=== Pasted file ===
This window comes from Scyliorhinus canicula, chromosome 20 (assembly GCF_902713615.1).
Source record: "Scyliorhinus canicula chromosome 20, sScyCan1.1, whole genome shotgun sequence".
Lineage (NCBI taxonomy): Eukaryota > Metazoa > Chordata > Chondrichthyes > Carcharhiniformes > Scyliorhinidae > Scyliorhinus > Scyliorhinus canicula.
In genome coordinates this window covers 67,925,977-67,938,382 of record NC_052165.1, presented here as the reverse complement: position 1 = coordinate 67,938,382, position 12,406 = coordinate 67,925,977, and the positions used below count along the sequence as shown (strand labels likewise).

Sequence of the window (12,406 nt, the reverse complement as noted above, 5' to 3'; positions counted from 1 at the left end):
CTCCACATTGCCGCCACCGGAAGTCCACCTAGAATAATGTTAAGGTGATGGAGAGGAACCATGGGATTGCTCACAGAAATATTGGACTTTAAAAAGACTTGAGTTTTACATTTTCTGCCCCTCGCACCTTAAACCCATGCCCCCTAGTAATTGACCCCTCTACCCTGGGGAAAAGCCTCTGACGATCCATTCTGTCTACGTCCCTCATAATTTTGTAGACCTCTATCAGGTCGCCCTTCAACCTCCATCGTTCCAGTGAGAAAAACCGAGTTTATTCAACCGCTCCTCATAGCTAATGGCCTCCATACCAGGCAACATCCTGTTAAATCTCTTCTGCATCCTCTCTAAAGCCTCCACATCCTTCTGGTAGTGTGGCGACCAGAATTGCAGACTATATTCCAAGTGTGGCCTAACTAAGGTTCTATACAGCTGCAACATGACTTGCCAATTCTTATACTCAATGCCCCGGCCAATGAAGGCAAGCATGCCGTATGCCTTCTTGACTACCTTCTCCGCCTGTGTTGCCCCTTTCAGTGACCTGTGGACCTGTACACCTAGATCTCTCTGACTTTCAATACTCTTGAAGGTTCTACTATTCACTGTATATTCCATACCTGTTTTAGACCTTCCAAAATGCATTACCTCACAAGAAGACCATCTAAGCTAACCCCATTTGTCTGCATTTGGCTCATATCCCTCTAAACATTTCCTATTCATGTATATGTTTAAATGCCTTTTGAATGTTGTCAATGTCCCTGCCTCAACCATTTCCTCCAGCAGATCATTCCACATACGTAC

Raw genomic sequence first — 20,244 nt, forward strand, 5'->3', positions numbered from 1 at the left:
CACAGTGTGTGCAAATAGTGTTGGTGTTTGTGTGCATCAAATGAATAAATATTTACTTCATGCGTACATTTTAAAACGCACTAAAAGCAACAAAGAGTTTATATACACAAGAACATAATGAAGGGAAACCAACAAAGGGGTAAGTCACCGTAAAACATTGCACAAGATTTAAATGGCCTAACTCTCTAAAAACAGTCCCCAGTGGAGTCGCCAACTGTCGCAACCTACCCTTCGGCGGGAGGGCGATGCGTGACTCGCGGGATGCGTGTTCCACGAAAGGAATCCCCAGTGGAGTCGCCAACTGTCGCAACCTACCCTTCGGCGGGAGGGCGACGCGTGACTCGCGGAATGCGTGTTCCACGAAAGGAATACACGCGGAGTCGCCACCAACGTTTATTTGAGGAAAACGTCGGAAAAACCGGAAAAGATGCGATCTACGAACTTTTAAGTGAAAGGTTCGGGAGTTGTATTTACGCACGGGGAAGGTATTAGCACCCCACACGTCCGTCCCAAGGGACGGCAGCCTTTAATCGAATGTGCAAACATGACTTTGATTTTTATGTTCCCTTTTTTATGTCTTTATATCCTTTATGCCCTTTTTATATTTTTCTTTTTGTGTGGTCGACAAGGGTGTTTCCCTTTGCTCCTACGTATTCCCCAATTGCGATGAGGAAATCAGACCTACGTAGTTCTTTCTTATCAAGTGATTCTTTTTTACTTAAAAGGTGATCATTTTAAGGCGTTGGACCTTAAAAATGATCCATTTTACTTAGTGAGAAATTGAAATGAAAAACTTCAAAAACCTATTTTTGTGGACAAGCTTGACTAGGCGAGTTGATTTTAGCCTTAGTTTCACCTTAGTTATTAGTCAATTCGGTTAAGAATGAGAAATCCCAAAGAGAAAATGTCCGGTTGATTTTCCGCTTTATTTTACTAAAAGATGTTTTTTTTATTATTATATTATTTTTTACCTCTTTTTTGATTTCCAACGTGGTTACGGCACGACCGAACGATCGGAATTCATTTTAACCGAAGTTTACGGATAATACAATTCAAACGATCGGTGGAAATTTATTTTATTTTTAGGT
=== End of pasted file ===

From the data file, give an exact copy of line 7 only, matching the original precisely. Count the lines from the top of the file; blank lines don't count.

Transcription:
Raw genomic sequence first — 20,244 nt, forward strand, 5'->3', positions numbered from 1 at the left: